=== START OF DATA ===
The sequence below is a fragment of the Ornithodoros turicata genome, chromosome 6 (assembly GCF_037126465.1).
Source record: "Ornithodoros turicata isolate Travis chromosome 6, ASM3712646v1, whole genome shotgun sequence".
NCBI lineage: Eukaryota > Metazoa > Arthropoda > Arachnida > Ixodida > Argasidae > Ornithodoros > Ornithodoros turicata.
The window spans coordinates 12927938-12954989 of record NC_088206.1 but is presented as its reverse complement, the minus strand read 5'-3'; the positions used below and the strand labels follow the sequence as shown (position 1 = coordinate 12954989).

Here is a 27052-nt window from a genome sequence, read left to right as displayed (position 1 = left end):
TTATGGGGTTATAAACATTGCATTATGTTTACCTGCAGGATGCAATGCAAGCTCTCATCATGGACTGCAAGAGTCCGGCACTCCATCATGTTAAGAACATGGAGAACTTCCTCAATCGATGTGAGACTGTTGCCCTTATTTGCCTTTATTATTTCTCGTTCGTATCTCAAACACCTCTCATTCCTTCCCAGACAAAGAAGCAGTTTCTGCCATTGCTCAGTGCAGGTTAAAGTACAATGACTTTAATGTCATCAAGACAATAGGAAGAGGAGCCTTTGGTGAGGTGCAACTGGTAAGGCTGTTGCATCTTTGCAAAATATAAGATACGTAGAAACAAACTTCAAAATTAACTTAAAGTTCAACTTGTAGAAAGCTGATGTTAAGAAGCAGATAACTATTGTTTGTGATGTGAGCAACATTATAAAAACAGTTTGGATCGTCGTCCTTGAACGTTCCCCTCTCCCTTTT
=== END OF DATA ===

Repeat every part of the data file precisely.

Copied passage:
The sequence below is a fragment of the Ornithodoros turicata genome, chromosome 6 (assembly GCF_037126465.1).
Source record: "Ornithodoros turicata isolate Travis chromosome 6, ASM3712646v1, whole genome shotgun sequence".
NCBI lineage: Eukaryota > Metazoa > Arthropoda > Arachnida > Ixodida > Argasidae > Ornithodoros > Ornithodoros turicata.
The window spans coordinates 12927938-12954989 of record NC_088206.1 but is presented as its reverse complement, the minus strand read 5'-3'; the positions used below and the strand labels follow the sequence as shown (position 1 = coordinate 12954989).

Here is a 27052-nt window from a genome sequence, read left to right as displayed (position 1 = left end):
TTATGGGGTTATAAACATTGCATTATGTTTACCTGCAGGATGCAATGCAAGCTCTCATCATGGACTGCAAGAGTCCGGCACTCCATCATGTTAAGAACATGGAGAACTTCCTCAATCGATGTGAGACTGTTGCCCTTATTTGCCTTTATTATTTCTCGTTCGTATCTCAAACACCTCTCATTCCTTCCCAGACAAAGAAGCAGTTTCTGCCATTGCTCAGTGCAGGTTAAAGTACAATGACTTTAATGTCATCAAGACAATAGGAAGAGGAGCCTTTGGTGAGGTGCAACTGGTAAGGCTGTTGCATCTTTGCAAAATATAAGATACGTAGAAACAAACTTCAAAATTAACTTAAAGTTCAACTTGTAGAAAGCTGATGTTAAGAAGCAGATAACTATTGTTTGTGATGTGAGCAACATTATAAAAACAGTTTGGATCGTCGTCCTTGAACGTTCCCCTCTCCCTTTT